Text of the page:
Here is a spot about 300 feet further down that is particularly tight with the old stone wall abutting the edge of the pavement on both sides. The cab on the delivery truck is sitting on the second level spot which is the turnout to my neighbors parking pad and is just about the same size as the cab. The truck driver was more than a little skilled at backing the truck but he needed considerable help from the building crew with the big 4WD forklift ;-) Most drivers would have taken one look and dropped the load on the county road.

When that area is full of snow you dig it out and haul it bucket by bucket several hundred feet backwards up the hill to dump it. Start an N nose first into there you had better make it all the way through - you will not back out......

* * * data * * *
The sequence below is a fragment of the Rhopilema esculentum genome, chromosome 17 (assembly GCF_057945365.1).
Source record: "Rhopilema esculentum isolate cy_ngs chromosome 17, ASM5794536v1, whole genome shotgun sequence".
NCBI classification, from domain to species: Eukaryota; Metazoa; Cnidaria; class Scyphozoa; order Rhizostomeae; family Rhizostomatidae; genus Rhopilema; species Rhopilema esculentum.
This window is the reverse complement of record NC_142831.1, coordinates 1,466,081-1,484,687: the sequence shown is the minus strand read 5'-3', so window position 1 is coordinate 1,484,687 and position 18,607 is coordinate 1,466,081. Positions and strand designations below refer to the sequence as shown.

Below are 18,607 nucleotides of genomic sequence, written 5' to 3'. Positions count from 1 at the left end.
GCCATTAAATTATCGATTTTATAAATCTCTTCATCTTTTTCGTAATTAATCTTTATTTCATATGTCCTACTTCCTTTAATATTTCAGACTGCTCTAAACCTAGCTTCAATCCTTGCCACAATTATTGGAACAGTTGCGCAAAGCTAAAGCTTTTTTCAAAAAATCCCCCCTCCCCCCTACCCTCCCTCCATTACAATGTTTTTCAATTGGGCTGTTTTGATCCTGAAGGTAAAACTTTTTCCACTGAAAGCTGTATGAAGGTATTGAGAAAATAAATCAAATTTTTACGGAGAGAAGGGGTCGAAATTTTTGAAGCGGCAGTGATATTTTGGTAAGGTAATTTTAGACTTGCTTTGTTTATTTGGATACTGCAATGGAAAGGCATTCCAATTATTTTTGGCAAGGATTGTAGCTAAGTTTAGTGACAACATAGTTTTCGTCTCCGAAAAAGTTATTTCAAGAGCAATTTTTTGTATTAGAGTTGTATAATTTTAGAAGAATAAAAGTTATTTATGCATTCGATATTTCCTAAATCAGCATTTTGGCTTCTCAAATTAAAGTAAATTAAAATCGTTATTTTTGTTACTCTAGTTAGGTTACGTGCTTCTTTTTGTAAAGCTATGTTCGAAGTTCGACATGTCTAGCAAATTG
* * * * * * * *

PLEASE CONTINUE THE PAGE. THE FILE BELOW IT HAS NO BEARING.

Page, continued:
Once past the entrance to my neighbors parking area it's another relatively mild 500 feet down to the county road. The original wagon road was cut across the face of the hill to make it easier on the horses and was widened with a crawler. The road bed is cambered to the downhill side for drainage and there is a very steep uphill bank on one side and and equally steep drop off on the right. When plowing that section if you put either tractor wheel over the right edge in 2' of snow you are not coming back up onto the road without a winch. Put up too much of a fight trying and you will wind up further down the hill sitting on the rocks in the woods. Now you will be needing the services of a small wrecker. I even know what the local Sunoco charges for that winch out ;-)